Collier Webb's delightful Shitake table light at Decorex

Collier Webb Shitake table light

It is very easy when whizzing around a trade fair to miss the small things (especially if one is 6' 4"). That I did not miss Collier Webb's Shitake table light, in spite of another strong stand from them with great wall lights and pendants, like the Round Odeon Plafonnier...


...is because of Shitake's strength of personality.

It is 39cm high. The shade is 32cm in diameter and the base Ø18cm. A simple, coherent design, it is nevertheless made up of several contrasting materials: a spun brass shade, a leather covered column and a glass base.

Being Collier Webb, there are lots of options. The one in the picture has red leather and its shade in antique gilt. But many different colours of leather are available and the metal parts can also be in antique silver, dark bronze, antique bronze, antique brass, verdigris, bright nickel -- or custom finished to order.

It is charming, sturdy, full of character. A lady on the television last night reminded us that, in spite of their size, corgis are herding dogs. So this...


...is also this:

corgi herding cattle

Yes, the Shitake table light reminds one of mushrooms (obviously) and gnomes' homes. But it also reminds me (at least) of the self-confidence of the little corgi. And that's a good thing.

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Milan 2013: FontanaArte power ahead with top designers, new materials, new typologies

FontanaArte Odeon table light by Studio Klass Yes FontanaArte's rebirth continues at Euroluce with a virtuoso display of new lights from top design studios, using unusual materials, and creating new types of light.

A case in point is Odeon by Studio Klass. It is designed to sit on a table (or a floor) with the side out of which the light comes facing a wall, so that it creates reflected, shadowless, ambient light -- a new type of light. It could light up a dark corner. This is what it looks like if you turn the lit area towards you.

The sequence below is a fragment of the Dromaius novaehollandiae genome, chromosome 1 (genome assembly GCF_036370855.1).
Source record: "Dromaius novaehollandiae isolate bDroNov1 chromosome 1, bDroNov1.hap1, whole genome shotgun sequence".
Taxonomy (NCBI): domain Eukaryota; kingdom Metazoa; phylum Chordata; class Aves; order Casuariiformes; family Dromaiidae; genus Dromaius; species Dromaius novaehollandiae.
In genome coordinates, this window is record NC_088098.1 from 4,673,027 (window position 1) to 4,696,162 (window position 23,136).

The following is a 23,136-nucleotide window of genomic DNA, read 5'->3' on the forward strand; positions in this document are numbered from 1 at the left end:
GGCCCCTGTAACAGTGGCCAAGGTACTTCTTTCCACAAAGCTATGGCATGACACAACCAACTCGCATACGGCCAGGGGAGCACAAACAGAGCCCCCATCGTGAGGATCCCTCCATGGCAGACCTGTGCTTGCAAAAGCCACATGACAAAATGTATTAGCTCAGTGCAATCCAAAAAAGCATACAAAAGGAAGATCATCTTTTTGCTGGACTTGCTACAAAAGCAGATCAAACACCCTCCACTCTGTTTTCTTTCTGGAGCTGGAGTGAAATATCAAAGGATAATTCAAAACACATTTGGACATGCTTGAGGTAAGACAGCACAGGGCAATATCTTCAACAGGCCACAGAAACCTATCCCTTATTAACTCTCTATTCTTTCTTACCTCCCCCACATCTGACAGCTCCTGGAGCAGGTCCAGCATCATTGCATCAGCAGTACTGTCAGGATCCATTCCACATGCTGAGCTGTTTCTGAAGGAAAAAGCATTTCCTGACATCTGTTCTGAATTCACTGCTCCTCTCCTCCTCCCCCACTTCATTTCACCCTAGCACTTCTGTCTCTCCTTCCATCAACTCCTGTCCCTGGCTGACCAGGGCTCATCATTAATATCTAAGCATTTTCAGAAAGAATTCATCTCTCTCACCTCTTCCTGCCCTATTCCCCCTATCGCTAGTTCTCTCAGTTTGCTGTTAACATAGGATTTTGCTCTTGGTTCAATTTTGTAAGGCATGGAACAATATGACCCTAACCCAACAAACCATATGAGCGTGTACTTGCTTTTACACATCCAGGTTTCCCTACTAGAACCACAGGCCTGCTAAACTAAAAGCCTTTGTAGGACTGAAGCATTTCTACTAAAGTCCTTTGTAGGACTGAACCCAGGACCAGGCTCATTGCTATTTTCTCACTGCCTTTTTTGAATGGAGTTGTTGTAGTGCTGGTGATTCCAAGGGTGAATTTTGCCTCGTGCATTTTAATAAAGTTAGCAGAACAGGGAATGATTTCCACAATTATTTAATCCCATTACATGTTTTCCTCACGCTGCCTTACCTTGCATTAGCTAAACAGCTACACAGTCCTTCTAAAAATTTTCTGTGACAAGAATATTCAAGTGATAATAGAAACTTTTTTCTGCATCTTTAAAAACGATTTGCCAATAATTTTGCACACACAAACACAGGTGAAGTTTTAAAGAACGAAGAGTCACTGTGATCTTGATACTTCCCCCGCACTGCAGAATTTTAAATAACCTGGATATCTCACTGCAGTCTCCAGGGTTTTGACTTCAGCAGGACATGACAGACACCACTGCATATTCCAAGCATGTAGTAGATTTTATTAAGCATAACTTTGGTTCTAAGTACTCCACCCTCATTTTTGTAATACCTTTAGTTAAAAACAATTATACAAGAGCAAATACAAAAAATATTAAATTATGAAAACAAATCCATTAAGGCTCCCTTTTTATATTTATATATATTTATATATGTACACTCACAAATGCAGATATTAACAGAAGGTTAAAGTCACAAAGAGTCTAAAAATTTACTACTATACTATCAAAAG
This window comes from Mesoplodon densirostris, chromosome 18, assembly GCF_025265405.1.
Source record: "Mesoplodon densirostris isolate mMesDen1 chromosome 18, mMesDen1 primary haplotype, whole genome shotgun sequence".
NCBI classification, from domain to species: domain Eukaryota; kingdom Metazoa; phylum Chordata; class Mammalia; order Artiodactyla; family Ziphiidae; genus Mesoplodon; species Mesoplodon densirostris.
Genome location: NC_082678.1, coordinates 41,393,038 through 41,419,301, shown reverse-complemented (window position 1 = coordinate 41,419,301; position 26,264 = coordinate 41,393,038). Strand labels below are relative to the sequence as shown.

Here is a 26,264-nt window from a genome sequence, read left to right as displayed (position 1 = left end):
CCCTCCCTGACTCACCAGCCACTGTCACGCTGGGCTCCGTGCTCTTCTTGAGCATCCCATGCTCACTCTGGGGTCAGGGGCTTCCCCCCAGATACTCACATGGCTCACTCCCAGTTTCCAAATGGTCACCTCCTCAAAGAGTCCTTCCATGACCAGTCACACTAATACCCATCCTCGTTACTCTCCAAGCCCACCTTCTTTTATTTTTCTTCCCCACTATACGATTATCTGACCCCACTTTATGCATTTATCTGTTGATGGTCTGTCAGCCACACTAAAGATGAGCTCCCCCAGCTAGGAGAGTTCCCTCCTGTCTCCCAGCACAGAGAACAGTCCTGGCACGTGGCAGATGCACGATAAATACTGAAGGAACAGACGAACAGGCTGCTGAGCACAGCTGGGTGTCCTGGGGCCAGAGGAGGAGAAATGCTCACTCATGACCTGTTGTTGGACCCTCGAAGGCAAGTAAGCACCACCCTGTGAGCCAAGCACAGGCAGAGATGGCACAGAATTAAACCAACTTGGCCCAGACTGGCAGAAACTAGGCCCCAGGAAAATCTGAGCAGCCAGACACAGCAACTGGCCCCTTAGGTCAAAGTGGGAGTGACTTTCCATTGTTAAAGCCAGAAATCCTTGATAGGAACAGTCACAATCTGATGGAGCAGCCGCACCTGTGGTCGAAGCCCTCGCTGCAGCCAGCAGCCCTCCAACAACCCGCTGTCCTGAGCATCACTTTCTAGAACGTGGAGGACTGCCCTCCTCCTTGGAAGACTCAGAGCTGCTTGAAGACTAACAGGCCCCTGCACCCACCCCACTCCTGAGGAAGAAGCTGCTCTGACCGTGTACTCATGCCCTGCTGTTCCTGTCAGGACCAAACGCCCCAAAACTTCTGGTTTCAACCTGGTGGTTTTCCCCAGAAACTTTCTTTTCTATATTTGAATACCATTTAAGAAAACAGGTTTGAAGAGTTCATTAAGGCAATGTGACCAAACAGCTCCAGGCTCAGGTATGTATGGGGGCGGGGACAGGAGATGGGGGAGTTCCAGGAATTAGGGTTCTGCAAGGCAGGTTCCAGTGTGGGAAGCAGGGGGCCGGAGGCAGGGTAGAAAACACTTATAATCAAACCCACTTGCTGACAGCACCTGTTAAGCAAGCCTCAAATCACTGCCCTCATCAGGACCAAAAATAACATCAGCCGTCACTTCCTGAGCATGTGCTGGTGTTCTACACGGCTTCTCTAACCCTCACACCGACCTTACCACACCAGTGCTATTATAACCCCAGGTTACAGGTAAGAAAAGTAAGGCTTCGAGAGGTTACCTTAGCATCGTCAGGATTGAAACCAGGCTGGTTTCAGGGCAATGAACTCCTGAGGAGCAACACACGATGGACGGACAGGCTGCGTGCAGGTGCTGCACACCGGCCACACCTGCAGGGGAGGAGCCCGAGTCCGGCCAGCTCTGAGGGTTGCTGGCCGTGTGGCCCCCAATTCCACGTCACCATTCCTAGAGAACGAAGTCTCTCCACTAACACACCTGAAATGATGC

FontanaArte Odeon table light Studio Klass

You see the little tag on the back? That is so that you can pick it up easily. When you do, you will be struck by how light it is for something that is H64cm. That is because the main structure is made out of expanded polystyrene. And, as if that is not an unusual enough material, it is then covered in leather!

Being an Italian leather product, it is the finest leather, beautifully finished and  stitched -- in fact, so good is it that it evokes the finest English leatherwork -- of Rolls Royces and Edward Green shoes.

FontanaArte Odeon wall washer Studio Klass

Expanded Polystyrene is used again to form the main body of Yupik, designed for them by designers of the moment, Form Us With Love. Making lights out of wacky, disposable materials is a yawn-inducing student project usually, but for Yupik it really works. I think that is partly because of how well it is executed -- not just the body, but also the diffuser, which is a beautifully crafted, curved polycarbonate lens:

FontanaArte Yupick light by Form Us With Love

Nor is the expanded polystyrene body just a gimmick. The idea is that you can use this light in a variety of ways: